in the Application Support directory
is reported in the Storage Settings UI
under your app's Documents & Data total.
The next location available to your app
is the Caches directory.
You can store files here
that can be discarded if space is low.
This is a good location for any content
that can be re-downloaded when needed.
The contents of the Caches directory
is not included in backups.
When a device is low on disk space,
iOS can help by clearing caches.
Files will never be removed from your caches directory
if your app is running,
and the operating system will start by clearing caches
for apps that haven't been used in a while.
As a bonus to you, files in your caches directory
are not reported as part of your app's
Documents & Data total.
Although they are included
in the overall space taken up by apps.
And finally, you can put files that you won't need
for any extended period of time in the Temporary directory.
Even though the operating system will periodically
remove these files when your app is not running,
it's best to remove them when you're done with them.
Like the Caches directory,
the Temporary directory is not backed up
and is not reported in your app's Documents & Data total.
These are all the common locations
that your app can store files in.
Use iCloud Drive and the Documents directory
for files that should be accessible in the Files app,
while application support,
caches, and temporary directories
are all for use by your app privately.
Be sure to review where you're storing things
and use the right directory.
Lastly, a couple best practice tips.
If you have files that don't need to be included
in iTunes or iCloud backups,
use the NSFileManager APIs
to set the "IsExcludedFromBackupKey".
You also want to be resilient to files
that might be restored from an older version of your app.
For example, if you had a 32-bit version of your app
and its files were backed up,
then for a 64-bit version of your app,
those older files might get restored
and you need to be able to handle that situation.
It's best to use a versioning scheme on your files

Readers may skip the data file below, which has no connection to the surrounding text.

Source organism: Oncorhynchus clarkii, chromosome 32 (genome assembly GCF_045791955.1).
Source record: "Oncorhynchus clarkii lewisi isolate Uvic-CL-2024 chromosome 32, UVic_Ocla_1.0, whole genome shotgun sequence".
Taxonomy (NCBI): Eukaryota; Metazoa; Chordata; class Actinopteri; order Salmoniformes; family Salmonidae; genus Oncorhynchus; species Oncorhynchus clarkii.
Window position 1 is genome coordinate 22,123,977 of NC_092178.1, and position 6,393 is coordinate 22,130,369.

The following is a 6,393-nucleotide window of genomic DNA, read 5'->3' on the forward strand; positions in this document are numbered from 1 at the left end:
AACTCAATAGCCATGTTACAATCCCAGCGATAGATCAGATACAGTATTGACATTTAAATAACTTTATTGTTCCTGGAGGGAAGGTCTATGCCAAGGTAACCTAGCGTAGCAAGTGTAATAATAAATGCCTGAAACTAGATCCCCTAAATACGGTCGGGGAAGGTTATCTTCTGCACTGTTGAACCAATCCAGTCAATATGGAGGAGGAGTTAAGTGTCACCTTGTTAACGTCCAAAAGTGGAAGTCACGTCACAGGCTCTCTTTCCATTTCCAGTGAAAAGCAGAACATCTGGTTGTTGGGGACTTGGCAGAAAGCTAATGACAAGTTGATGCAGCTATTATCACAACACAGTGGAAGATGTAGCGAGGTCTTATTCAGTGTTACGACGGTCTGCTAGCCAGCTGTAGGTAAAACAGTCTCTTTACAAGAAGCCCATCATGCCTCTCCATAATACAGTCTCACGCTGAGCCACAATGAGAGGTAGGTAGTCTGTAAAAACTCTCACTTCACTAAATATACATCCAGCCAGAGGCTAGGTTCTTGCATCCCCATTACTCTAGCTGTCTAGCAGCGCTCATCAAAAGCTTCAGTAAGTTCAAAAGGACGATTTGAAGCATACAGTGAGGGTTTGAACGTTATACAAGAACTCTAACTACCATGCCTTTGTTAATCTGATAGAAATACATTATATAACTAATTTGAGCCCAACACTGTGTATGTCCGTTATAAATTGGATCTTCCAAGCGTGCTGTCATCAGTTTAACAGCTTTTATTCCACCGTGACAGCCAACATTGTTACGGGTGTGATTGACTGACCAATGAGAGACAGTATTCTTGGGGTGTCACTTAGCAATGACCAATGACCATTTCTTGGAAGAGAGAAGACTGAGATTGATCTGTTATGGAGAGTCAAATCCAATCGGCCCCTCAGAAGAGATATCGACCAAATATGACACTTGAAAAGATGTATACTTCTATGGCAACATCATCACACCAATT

so that you can provide robust compatibility
across multiple versions of your app.
And be sure that you're only storing files in one location.
if you put files into your local Documents directory,
don't duplicate those in iCloud Drive.
Choose one place and stick to it.
For user documents,
I suggest preferring a cloud storage location
unless you have a specific reason
to store files only local to a device.
And finally, some new volume capacity details
are available in iOS 11
to help in knowing if it's a good time
for your app to take up more disk space.
The first key,
Available Capacity For Important Usage,
indicates the amount of space that can be made available
for things that the user has explicitly requested
in your app's UI.
For example, if they have chosen to download a video
or a new level in a game.
If the space you need is greater than what's available,
you should let them know that their request
cannot be fulfilled.
The second key,
Available Capacity For Opportunistic Usage,
indicates the amount of space available
for things that the user is likely to want,
but hasn't explicitly requested.
This could be something like the next episode
in a series of videos that they are watching,
or recently updated documents on a server
that they might be likely to open.
For these types of files,
you might store them initially in the Caches directory
until they are actually used,
at which point you could move them
to the Application Support or Documents directory.
After taking inventory
and identifying what your app stored,
if you found something that wasn't in the right place,
then update your code to put it in the appropriate directory.
And don't forget to add any necessary migration code
to move the files from one place to another.
If you don't do this,
you might inadvertently leave abandoned files behind.
By cleaning up your on-disk storage,
you can open up your Documents directory
to people in the Files app
and they can be even more productive with your app.
You can find more information at
or on our Developer Forums.